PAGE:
SEC Efforts to Modernize Beneficial Ownership Reporting Don’t Go Far Enough

February 22, 2022

Overlap in the Securities Act of 1934

The Securities and Exchange Commission (SEC) presides over two separate beneficial ownership reporting schemes under Sections 13 and 16 of the Securities Exchange Act of 1934. Although both sections govern disclosure of beneficial ownership of the stock of publicly traded companies by significant shareholders, they have different reporting thresholds, sometimes yield inconsistent reporting results and have disparate filing requirements. The Section 13 reporting requirements (Schedules 13D and 13G) were instituted to combat creeping tender offers and other hostile takeover events, while Section 16 reports (Forms 3, 4 and 5) primarily address insider trading issues. Section 13 applies to anyone who owns 5% of a company’s outstanding stock, while Section 16 applies to insiders (directors and officers), but also any 10% shareholder.

As you can see, there is overlap and an independent investor who owns 10% or an insider who owns 5% will be subject to both sections with the result that they are required to file a Schedule 13D and Forms 3 and 4.

“Modernization of Beneficial Ownership Reporting”

On Feb. 10, 2022, the SEC issued Release 33-11030 boldly titled “Modernization of Beneficial Ownership Reporting.” Only a securities attorney would be eager to read a 193-page SEC rule proposal, but I was hopeful that beneficial ownership reporting under Sections 13 and 16 would finally be harmonized. Instead, the release proposes mostly technical revisions to the rules promulgated under Section 13. For example, there are changes to group formation and reporting, reporting of derivative securities, including cash settled derivatives, and the finer points of EDGAR filing requirements. Of more significance, the commission proposes reducing the initial Schedule 13D filing deadline under Rule 13d-1 from ten to five days. The filing deadline hasn’t been revised in 50 years, when paper filings were required, so this isn’t too surprising.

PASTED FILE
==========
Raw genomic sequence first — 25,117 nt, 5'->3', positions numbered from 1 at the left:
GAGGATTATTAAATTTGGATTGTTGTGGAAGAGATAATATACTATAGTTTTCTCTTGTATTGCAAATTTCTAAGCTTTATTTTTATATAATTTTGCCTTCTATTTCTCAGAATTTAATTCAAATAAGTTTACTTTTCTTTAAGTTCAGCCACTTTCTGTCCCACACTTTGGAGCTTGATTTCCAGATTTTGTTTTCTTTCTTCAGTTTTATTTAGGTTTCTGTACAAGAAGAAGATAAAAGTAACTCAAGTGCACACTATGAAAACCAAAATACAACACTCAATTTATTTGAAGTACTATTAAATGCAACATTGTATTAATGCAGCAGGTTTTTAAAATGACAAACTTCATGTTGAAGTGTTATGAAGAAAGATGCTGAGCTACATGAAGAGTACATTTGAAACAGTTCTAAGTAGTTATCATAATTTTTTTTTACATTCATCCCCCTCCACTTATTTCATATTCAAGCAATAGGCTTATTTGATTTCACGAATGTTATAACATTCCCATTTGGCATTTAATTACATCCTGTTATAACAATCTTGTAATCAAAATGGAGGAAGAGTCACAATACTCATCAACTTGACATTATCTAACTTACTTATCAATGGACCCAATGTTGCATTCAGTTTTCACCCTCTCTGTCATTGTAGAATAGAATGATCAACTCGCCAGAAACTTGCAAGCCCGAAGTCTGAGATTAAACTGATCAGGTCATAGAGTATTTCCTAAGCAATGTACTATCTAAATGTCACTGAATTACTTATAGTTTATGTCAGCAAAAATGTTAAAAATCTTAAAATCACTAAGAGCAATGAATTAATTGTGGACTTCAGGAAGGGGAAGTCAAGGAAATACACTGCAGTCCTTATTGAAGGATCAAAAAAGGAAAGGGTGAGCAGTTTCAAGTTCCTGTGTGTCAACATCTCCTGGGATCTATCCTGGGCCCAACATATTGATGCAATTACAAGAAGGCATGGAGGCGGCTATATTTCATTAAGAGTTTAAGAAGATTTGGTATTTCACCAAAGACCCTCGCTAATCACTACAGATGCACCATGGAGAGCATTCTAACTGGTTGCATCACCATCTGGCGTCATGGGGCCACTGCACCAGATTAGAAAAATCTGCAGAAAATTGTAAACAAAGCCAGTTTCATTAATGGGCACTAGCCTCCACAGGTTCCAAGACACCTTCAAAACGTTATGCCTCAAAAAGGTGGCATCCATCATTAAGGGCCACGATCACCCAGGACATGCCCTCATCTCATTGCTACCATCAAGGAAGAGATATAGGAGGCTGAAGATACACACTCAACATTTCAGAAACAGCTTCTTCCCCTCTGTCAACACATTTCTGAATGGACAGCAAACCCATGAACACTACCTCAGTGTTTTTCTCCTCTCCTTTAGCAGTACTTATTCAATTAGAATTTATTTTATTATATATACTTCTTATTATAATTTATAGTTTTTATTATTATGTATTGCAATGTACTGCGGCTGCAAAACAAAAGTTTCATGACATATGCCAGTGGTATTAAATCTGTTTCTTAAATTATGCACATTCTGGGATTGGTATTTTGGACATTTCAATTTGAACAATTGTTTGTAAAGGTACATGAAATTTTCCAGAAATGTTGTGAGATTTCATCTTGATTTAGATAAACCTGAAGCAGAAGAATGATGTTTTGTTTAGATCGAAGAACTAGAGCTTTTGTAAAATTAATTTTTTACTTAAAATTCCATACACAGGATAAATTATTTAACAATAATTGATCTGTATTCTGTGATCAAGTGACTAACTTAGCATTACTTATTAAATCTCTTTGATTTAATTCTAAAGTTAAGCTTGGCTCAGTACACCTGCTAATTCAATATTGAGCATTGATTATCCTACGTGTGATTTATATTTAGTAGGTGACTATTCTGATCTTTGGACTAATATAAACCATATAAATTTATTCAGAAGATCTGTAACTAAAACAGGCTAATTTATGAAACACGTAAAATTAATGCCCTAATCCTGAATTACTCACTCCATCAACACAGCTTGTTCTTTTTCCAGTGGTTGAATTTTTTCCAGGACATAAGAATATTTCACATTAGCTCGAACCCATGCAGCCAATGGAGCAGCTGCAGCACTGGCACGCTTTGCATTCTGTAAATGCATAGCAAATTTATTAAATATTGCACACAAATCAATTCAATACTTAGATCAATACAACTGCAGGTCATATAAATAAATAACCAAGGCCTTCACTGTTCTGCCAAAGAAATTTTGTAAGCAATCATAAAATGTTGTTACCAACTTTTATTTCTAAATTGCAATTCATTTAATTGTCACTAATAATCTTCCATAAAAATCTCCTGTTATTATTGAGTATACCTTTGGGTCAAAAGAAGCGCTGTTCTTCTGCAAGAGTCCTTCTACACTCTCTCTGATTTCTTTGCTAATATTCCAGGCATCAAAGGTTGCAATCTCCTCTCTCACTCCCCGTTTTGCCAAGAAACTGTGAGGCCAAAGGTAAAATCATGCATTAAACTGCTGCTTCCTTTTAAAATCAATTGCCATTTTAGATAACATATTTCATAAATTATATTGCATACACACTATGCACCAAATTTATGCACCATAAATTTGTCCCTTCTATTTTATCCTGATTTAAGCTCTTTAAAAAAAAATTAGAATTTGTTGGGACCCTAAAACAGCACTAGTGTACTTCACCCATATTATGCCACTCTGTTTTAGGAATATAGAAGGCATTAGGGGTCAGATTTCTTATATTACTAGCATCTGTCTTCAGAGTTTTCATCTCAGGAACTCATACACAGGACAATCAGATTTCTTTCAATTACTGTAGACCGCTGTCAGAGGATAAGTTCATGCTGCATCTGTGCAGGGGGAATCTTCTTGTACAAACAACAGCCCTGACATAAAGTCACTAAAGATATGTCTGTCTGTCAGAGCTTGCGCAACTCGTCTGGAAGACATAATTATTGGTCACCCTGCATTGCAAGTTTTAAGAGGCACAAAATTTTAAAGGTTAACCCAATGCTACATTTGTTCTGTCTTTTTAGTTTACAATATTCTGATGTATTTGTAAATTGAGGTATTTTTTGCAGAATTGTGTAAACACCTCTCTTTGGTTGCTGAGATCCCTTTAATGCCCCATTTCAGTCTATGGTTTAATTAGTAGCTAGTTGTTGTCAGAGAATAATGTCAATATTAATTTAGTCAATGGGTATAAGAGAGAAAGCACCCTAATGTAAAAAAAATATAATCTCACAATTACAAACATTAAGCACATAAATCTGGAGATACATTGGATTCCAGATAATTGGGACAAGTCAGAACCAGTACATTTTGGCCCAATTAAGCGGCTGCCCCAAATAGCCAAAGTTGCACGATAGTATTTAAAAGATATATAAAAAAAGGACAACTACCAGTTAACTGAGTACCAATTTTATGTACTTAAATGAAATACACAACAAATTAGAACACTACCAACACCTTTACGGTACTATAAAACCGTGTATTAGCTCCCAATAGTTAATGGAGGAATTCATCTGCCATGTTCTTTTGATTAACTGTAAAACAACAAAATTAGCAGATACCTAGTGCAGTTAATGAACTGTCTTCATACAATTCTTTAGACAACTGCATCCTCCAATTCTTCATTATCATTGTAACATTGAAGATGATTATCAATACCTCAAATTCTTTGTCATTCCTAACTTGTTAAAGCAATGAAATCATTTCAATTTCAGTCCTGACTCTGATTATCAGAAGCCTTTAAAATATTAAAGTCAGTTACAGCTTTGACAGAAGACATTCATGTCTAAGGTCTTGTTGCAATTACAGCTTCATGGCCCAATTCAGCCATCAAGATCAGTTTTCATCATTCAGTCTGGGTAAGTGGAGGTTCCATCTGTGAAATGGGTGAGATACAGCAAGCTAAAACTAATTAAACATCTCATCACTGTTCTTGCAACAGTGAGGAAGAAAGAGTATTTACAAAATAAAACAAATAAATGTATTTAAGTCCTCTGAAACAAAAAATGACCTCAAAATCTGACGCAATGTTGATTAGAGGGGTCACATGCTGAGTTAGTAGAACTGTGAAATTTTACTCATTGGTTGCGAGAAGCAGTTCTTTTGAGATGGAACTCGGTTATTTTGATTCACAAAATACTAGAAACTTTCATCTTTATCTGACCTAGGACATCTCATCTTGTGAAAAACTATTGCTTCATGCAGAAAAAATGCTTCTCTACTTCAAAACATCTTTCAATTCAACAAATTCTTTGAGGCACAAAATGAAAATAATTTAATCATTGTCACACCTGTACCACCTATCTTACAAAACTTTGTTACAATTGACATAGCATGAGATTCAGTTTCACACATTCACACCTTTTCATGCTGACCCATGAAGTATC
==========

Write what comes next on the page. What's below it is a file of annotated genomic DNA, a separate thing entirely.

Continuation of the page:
The SEC also proposed shortening the timeframe for an amendment under Rule 13d-2. Currently, a shareholder is required to amend Schedule 13D “promptly” after a material change in ownership, while the new rule would require an amendment within one business day of the triggering event. This is significant and would require clients to be prepared in advance of a material acquisition, sale or other significant event to allow time to prepare and EDGARize the filing. It would also likely require more amendment filings, as currently a shareholder may continue to buy or sell shares for a few days after a significant transaction in order to report them all on a single filing. I was disappointed to see that Section 16 doesn’t come up until page 107 of the release, and the commission elected not to propose any amendments.

Proposed Revisions Fall Short

The rule amendments that are proposed in the release should not be overly controversial, other than perhaps the one-day Schedule 13D amendment deadline. However, in my opinion, the SEC didn’t go far enough and missed an opportunity to truly modernize the beneficial ownership reporting regime. For example, the commission could combine Schedules 13D and 13G as well as Forms 3, 4 and 5 into a single form with tiered reporting requirements depending on whether the filer is an insider or independent investor and a five or ten percent shareholder. This approach would be comparable to how the SEC currently handles company reports, such as the annual report, which has different disclosure requirements and filing deadlines depending on the size of the company, but are all made on Form 10-K. It’s an efficient system that could have been adapted for beneficial ownership reporting. At this point, it’s not likely the SEC will adopt anything more than what was proposed in the release, but interested parties are encouraged to comment here on the SEC’s website.

Please contact Christopher Hubbert (CJH@kjk.com; 216.736.7215) for more information on Beneficial Ownership Reporting and how the proposed rule change could affect your filing requirements.